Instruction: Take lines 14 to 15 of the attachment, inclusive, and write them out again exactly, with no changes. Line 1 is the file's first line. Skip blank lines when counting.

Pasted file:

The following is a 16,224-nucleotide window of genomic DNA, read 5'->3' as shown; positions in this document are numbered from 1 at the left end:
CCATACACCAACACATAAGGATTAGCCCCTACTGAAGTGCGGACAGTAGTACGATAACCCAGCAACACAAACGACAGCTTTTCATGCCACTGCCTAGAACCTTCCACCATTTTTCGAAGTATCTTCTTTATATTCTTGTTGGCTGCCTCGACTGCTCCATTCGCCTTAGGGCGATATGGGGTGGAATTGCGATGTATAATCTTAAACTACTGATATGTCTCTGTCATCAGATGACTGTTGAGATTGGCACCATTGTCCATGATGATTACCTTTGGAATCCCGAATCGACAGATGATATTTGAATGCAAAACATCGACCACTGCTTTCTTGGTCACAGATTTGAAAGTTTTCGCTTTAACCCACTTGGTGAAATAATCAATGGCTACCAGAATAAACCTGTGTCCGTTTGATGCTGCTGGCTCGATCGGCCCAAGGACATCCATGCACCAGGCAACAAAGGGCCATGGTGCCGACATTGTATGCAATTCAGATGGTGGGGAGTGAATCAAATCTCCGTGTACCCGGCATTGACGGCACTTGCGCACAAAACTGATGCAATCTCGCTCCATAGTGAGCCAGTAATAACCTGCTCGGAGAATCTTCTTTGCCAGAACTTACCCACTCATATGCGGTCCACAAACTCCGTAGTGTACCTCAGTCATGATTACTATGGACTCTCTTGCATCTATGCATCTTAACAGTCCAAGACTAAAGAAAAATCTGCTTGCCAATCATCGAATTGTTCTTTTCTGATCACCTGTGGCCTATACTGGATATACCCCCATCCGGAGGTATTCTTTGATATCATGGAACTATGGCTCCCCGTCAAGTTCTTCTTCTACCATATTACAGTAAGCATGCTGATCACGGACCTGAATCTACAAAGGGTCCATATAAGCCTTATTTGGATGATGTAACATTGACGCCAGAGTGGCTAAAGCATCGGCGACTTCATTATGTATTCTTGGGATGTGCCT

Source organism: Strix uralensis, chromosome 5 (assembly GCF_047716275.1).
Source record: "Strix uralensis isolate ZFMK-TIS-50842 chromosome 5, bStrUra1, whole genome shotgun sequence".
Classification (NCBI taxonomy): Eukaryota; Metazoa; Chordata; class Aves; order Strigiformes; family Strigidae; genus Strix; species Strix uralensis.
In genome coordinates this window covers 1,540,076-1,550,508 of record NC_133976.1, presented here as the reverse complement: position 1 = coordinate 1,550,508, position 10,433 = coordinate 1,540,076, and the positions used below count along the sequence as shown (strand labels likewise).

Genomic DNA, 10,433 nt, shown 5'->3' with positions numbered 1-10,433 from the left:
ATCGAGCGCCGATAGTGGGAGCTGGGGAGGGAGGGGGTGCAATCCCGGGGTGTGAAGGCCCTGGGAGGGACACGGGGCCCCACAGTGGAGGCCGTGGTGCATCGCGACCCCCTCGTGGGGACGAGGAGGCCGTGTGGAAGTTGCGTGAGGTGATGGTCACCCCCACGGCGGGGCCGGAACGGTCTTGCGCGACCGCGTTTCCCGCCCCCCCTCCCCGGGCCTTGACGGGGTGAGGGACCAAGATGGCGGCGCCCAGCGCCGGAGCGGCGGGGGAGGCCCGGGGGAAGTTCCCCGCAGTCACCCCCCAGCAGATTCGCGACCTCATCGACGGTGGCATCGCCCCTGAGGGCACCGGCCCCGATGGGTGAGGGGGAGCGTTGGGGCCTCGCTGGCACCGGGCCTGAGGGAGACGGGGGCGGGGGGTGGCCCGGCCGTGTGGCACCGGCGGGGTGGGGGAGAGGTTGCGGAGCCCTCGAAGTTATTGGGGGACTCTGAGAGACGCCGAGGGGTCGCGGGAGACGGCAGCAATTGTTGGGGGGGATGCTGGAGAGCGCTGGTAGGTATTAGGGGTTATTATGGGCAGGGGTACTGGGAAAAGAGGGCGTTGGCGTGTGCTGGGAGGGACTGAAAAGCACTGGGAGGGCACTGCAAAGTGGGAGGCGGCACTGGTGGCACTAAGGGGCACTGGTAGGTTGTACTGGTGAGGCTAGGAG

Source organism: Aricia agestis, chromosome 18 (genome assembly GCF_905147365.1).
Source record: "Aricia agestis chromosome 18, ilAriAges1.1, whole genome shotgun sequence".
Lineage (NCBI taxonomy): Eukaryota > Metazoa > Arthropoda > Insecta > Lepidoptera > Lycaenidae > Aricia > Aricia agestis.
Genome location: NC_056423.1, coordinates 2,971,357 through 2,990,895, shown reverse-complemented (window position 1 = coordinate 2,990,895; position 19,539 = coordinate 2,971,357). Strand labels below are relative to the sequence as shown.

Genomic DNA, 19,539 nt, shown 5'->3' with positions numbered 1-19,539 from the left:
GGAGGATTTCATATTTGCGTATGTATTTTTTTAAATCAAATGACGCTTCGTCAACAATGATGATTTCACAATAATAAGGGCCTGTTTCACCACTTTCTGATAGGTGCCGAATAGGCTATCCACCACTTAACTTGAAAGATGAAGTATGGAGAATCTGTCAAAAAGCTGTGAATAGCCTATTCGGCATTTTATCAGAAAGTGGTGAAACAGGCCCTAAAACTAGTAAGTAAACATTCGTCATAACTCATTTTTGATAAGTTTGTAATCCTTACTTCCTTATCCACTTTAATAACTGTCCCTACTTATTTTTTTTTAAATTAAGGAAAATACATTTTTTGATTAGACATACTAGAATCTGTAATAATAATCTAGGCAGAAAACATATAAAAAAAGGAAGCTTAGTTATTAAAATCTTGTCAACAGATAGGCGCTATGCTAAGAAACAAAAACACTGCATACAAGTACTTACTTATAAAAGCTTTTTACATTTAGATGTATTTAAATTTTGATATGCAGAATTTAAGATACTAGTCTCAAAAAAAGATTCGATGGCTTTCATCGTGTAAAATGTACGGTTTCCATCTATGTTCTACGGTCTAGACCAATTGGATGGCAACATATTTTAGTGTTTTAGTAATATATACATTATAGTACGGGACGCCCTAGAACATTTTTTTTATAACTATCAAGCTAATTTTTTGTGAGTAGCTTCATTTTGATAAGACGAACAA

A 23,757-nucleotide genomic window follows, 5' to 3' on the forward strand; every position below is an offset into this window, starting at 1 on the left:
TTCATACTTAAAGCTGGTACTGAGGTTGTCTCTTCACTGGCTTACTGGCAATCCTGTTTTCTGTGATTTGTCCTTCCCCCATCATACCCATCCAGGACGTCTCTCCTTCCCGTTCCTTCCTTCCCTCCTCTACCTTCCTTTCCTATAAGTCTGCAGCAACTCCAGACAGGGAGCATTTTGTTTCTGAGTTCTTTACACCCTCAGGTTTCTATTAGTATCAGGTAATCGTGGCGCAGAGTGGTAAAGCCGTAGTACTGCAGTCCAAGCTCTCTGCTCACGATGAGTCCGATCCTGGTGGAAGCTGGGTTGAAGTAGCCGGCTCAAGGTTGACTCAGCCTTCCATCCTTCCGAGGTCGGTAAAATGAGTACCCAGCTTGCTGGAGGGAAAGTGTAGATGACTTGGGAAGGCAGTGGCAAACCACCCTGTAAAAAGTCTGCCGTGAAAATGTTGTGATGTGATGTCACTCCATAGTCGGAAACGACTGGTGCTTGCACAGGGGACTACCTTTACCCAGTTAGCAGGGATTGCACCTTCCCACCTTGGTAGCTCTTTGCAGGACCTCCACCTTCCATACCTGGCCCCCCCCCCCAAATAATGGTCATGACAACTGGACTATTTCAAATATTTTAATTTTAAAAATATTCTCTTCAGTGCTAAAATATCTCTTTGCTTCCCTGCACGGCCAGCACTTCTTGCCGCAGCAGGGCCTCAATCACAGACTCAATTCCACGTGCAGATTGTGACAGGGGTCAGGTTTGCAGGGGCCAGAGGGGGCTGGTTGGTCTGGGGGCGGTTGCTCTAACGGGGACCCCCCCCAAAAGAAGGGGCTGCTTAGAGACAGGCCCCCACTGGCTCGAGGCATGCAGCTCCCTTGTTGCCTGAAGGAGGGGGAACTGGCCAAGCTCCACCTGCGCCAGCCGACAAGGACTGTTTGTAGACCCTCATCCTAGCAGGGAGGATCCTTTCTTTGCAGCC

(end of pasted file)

GGAGGATTTCATATTTGCGTATGTATTTTTTTAAATCAAATGACGCTTCGTCAACAATGATGATTTCACAATAATAAGGGCCTGTTTCACCACTTTCTGATAGGTGCCGAATAGGCTATCCACCACTTAACTTGAAAGATGAAGTATGGAGAATCTGTCAAAAAGCTGTGAATAGCCTATTCGGCATTTTATCAGAAAGTGGTGAAACAGGCCCTAAAACTAGTAAGTAAACATTCGTCATAACTCATTTTTGATAAGTTTGTAATCCTTACTTCCTTATCCACTTTAATAACTGTCCCTACTTATTTTTTTTTAAATTAAGGAAAATACATTTTTTGATTAGACATACTAGAATCTGTAATAATAATCTAGGCAGAAAACATATAAAAAAAGGAAGCTTAGTTATTAAAATCTTGTCAACAGATAGGCGCTATGCTAAGAAACAAAAACACTGCATACAAGTACTTACTTATAAAAGCTTTTTACATTTAGATGTATTTAAATTTTGATATGCAGAATTTAAGATACTAGTCTCAAAAAAAGATTCGATGGCTTTCATCGTGTAAAATGTACGGTTTCCATCTATGTTCTACGGTCTAGACCAATTGGATGGCAACATATTTTAGTGTTTTAGTAATATATACATTATAGTACGGGACGCCCTAGAACATTTTTTTTATAACTATCAAGCTAATTTTTTGTGAGTAGCTTCATTTTGATAAGACGAACAA

A 23,757-nucleotide genomic window follows, 5' to 3' on the forward strand; every position below is an offset into this window, starting at 1 on the left: